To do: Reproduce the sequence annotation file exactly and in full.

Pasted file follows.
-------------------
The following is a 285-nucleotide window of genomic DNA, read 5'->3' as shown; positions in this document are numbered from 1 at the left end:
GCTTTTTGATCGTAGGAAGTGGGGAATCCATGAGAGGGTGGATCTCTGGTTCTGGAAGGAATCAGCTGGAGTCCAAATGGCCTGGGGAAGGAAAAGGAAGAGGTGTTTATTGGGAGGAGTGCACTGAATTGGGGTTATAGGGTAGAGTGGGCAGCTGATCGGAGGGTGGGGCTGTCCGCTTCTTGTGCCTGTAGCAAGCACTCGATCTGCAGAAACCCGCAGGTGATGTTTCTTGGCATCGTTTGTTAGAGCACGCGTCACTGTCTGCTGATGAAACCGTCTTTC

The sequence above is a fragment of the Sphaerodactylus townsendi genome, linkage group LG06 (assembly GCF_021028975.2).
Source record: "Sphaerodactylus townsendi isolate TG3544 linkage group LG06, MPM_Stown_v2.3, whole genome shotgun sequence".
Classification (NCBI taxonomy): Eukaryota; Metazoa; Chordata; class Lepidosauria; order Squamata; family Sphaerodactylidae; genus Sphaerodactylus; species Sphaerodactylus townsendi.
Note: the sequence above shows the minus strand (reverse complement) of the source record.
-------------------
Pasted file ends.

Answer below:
The following is a 285-nucleotide window of genomic DNA, read 5'->3' as shown; positions in this document are numbered from 1 at the left end:
GCTTTTTGATCGTAGGAAGTGGGGAATCCATGAGAGGGTGGATCTCTGGTTCTGGAAGGAATCAGCTGGAGTCCAAATGGCCTGGGGAAGGAAAAGGAAGAGGTGTTTATTGGGAGGAGTGCACTGAATTGGGGTTATAGGGTAGAGTGGGCAGCTGATCGGAGGGTGGGGCTGTCCGCTTCTTGTGCCTGTAGCAAGCACTCGATCTGCAGAAACCCGCAGGTGATGTTTCTTGGCATCGTTTGTTAGAGCACGCGTCACTGTCTGCTGATGAAACCGTCTTTC

The sequence above is a fragment of the Sphaerodactylus townsendi genome, linkage group LG06 (assembly GCF_021028975.2).
Source record: "Sphaerodactylus townsendi isolate TG3544 linkage group LG06, MPM_Stown_v2.3, whole genome shotgun sequence".
Classification (NCBI taxonomy): Eukaryota; Metazoa; Chordata; class Lepidosauria; order Squamata; family Sphaerodactylidae; genus Sphaerodactylus; species Sphaerodactylus townsendi.
Note: the sequence above shows the minus strand (reverse complement) of the source record.